KeywordsDisulfide peptides Collision-induced dissociation Disulfide linkage Sulfenic methyl ester UV Photolysis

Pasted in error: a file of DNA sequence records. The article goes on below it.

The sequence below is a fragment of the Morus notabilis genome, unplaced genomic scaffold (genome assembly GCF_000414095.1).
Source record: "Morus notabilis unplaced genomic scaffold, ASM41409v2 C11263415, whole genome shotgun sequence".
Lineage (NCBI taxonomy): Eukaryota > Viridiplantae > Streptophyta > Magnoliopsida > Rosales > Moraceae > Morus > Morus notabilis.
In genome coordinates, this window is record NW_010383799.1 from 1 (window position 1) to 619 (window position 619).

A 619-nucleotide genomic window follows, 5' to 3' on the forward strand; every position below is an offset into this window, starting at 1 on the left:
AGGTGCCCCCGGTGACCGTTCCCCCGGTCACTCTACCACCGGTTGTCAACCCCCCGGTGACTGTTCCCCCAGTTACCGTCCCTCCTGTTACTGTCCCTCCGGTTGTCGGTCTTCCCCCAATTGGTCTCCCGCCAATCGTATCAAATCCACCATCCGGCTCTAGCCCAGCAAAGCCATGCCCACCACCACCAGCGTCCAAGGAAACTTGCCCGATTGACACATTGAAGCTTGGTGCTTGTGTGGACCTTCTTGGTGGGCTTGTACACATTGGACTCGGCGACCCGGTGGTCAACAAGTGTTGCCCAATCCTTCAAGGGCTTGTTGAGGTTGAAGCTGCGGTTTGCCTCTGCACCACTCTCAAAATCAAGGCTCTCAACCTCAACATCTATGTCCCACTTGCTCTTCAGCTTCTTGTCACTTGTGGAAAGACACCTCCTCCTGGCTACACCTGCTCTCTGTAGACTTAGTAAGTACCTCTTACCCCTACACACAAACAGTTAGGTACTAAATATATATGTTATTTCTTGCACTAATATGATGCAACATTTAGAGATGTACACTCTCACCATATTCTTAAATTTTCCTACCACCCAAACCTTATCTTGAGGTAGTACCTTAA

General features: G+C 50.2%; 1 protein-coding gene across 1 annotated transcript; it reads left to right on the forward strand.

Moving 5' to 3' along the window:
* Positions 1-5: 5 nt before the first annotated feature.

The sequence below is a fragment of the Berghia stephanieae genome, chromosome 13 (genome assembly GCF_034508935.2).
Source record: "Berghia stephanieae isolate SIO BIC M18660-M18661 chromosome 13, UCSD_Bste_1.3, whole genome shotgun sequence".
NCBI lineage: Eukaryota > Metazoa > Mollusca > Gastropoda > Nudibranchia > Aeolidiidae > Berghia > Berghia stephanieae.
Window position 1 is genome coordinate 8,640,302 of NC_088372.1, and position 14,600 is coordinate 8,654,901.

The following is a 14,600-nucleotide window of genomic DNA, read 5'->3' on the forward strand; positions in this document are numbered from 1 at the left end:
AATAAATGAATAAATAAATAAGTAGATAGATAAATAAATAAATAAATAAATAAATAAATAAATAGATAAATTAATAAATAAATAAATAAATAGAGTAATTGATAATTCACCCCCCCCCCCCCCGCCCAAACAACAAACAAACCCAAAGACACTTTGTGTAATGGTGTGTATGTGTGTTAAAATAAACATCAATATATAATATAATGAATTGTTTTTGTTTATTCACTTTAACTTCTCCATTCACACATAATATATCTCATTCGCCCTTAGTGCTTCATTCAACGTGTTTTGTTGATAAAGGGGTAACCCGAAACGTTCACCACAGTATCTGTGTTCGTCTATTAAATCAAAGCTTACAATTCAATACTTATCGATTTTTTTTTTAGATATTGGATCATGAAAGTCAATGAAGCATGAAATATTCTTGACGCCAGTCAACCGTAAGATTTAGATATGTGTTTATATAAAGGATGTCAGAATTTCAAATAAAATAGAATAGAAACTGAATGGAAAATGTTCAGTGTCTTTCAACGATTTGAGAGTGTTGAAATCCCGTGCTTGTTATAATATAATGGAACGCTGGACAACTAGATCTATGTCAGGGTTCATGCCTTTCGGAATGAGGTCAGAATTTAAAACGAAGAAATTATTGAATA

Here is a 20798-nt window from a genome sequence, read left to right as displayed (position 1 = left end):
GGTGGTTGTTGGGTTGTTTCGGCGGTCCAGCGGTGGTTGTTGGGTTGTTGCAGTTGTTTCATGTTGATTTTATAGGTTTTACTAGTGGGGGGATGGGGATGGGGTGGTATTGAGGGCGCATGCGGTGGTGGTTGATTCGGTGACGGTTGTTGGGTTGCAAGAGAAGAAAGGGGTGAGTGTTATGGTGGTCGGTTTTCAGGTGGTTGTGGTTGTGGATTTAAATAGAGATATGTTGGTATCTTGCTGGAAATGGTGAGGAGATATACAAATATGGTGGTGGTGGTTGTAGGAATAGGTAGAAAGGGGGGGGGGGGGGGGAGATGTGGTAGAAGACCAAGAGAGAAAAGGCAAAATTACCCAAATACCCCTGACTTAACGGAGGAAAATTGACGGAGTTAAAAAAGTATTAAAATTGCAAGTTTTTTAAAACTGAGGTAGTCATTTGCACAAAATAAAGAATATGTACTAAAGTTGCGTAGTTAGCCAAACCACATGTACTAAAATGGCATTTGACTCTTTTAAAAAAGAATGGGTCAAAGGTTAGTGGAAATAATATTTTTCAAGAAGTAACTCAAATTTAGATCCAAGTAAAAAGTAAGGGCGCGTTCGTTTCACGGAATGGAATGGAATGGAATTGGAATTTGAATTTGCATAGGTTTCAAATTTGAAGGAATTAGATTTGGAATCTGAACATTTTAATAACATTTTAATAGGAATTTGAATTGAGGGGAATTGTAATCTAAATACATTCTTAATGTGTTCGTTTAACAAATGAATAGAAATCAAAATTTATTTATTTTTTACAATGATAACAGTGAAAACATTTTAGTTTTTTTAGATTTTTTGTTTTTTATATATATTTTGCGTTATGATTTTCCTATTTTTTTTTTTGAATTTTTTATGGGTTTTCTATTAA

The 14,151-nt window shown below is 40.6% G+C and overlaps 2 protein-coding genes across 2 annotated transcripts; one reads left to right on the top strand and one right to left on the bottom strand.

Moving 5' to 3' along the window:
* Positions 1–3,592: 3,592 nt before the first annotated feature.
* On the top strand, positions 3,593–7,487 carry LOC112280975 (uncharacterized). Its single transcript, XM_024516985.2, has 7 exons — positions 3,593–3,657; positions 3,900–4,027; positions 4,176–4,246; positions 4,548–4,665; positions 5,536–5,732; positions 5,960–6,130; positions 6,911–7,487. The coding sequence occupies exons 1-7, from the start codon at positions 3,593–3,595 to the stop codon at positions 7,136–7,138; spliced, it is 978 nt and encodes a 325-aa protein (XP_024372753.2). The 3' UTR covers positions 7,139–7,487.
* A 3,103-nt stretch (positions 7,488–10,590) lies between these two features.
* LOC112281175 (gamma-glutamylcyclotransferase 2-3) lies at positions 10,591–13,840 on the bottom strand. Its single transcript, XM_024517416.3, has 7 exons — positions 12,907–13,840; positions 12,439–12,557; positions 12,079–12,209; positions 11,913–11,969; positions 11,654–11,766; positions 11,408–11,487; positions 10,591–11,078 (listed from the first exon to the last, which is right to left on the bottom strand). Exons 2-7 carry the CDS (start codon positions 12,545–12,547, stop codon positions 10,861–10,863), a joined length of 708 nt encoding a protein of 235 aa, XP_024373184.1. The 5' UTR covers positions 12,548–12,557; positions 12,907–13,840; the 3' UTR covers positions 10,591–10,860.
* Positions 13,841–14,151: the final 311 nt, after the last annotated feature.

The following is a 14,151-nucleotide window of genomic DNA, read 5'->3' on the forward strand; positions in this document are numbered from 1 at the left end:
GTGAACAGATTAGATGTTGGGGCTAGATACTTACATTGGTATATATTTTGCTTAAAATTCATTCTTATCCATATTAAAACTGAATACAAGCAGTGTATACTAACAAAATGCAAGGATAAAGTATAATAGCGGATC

Formation of disulfide bond between two cysteine amino acid residues offers a possibility to covalently link segments within a polypeptide or among multiple peptides. It is one of the most common post-translational modifications in proteins, serving a vital role in defining and stabilizing three-dimensional structure in peptides and proteins [1, 2]. Peptides with multiple disulfide bonds are often encountered in biological systems, such as conotoxins (a group of neurotoxic peptides), defensins, and cyclotides [3, 4, 5]. Knotted disulfide bonds help them maintain a stable folded structure despite relatively small number of amino acid residues. Owing to different connection patterns of disulfide bonds, disulfide-rich peptides can have many disulfide regio-isomers, and usually only one specific isomer is biologically active .